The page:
The icon indicates free access to the linked research on JSTOR.

An amazing and eerie video has been making the rounds. In the video, shot deep in the Gulf of Mexico, what appears to be an elongated object reaches out of the gloom toward a glowing lure placed by researchers. The creature spreads out into a set of probing tentacles before it vanishes back into the blackness. The ten-foot-long giant squid was a small one, just a juvenile, but it still dwarfs any squid found closer to the surface. The size difference is part of a pattern: in many cases, deep species tend to be much larger than their shallow-dwelling relatives. Why do some deep sea organisms grow so large?

JSTOR Daily Membership AdJSTOR Daily Membership Ad

In a 2006 study, biologist Craig R. McClain et al. examined the gradient from the shallow seas to the depths using the framework of a terrestrial system, oceanic islands. Islands, isolated from other landmasses, mostly develop indigenous biodiversity through diversification of the few organisms that arrive there. Limited in resources, competitors, and predators, island fauna often follow what is known as the Island Rule, where small-bodied organisms tend to grow larger on islands, as is the case with the enormous Galapagos tortoise. The deep sea also has limited resources and is isolated from the rest of the ocean. Following a mass extinction event during the Cenozoic, much of the deep sea fauna diversified from shallow water immigrants. In short, according to McClain et al., the deep sea is functionally similar to an island.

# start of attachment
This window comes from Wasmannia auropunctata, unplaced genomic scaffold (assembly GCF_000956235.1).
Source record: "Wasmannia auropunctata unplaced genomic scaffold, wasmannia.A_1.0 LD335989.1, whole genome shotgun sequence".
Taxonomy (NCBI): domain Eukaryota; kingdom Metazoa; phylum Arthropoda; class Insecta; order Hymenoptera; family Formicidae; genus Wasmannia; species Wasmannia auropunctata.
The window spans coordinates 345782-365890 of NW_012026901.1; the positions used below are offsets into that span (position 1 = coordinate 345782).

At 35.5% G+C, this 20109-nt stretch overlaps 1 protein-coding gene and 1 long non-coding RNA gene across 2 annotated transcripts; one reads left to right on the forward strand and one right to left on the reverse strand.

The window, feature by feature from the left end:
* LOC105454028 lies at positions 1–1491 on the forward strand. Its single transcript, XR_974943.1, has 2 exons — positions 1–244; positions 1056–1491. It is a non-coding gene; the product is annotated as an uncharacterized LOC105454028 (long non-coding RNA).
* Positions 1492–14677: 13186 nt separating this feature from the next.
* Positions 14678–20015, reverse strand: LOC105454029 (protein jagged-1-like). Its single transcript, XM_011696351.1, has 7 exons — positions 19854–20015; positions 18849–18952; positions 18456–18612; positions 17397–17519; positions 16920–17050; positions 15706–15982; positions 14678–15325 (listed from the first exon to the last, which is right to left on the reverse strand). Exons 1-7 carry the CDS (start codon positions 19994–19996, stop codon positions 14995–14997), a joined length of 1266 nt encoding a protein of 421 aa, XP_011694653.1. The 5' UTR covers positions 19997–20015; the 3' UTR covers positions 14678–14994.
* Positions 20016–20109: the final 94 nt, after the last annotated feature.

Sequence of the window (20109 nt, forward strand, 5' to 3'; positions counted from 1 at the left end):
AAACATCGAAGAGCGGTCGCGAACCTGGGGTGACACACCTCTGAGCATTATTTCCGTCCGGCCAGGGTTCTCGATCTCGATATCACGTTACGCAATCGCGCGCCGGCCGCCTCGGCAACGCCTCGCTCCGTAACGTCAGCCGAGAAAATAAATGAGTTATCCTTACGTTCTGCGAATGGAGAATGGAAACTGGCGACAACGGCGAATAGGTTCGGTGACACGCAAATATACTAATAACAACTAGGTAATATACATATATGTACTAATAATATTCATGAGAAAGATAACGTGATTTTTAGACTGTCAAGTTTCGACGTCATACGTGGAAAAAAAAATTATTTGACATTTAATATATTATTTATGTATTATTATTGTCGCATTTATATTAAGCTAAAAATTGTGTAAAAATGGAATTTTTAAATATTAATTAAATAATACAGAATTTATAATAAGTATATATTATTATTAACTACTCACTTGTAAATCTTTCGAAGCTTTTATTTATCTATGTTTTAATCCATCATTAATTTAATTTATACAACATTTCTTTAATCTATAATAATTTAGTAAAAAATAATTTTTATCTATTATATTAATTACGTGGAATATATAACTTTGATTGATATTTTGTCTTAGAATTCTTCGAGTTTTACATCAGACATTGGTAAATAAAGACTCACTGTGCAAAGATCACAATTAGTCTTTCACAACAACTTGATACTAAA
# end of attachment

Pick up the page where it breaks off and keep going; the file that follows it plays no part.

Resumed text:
Comparing gastropods (the group of mollusks including snails and slugs) across different depths, the group concluded that many deep sea taxa do indeed follow the Island Rule. One of the tiniest gastropods, a relative to a large surface species, dwells in the deep sea. But there are also huge deep sea species analogous to smaller shallow varieties, such as the giant deep sea isopod, a weird lobster-sized organism in a group that rarely exceeds an inch or two in the shallows.

McClain et al. propose that overall the trend is a result of the reduced resources that are available in the deep sea. Since the majority of resources in the deep ocean result ultimately from productivity in shallow water, a lot of energy is lost on the trip down. With very limited local productivity, resources in the deep sea are reduced. For gigantism, the researchers propose that limited resources select for larger body sizes that can better withstand periods of famine or ability to cover larger distances in search of scarce prey. Other researchers suggest that in the absence of many predators capable of feeding on larger organisms, there is an evolutionary opening for larger body sizes. (The most dangerous predator of squid, the sperm whale, has to travel from the surface to feed on them.) The cold temperatures in the deep ocean encourage slower growth, which can also contribute to larger body sizes. But whether small or large, evolution is selecting for the best-adapted body size to survive in the inky depths.


JSTOR is a digital library for scholars, researchers, and students. JSTOR Daily readers can access the original research behind our articles for free on JSTOR.

Journal of Biogeography, Vol. 33, No. 9 (Sep., 2006), pp. 1578-1584